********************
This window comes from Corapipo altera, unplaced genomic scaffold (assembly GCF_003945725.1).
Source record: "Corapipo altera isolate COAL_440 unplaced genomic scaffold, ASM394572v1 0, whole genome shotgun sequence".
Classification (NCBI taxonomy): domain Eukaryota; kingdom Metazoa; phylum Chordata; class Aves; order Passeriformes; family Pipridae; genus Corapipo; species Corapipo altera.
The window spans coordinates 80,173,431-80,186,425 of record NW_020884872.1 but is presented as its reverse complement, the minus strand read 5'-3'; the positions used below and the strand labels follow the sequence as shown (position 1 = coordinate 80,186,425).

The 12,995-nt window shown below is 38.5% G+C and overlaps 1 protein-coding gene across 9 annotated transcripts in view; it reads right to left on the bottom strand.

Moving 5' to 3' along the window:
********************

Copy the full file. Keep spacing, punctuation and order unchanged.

This window comes from Corapipo altera, unplaced genomic scaffold (assembly GCF_003945725.1).
Source record: "Corapipo altera isolate COAL_440 unplaced genomic scaffold, ASM394572v1 0, whole genome shotgun sequence".
Classification (NCBI taxonomy): domain Eukaryota; kingdom Metazoa; phylum Chordata; class Aves; order Passeriformes; family Pipridae; genus Corapipo; species Corapipo altera.
The window spans coordinates 80,173,431-80,186,425 of record NW_020884872.1 but is presented as its reverse complement, the minus strand read 5'-3'; the positions used below and the strand labels follow the sequence as shown (position 1 = coordinate 80,186,425).

The 12,995-nt window shown below is 38.5% G+C and overlaps 1 protein-coding gene across 9 annotated transcripts in view; it reads right to left on the bottom strand.

Moving 5' to 3' along the window: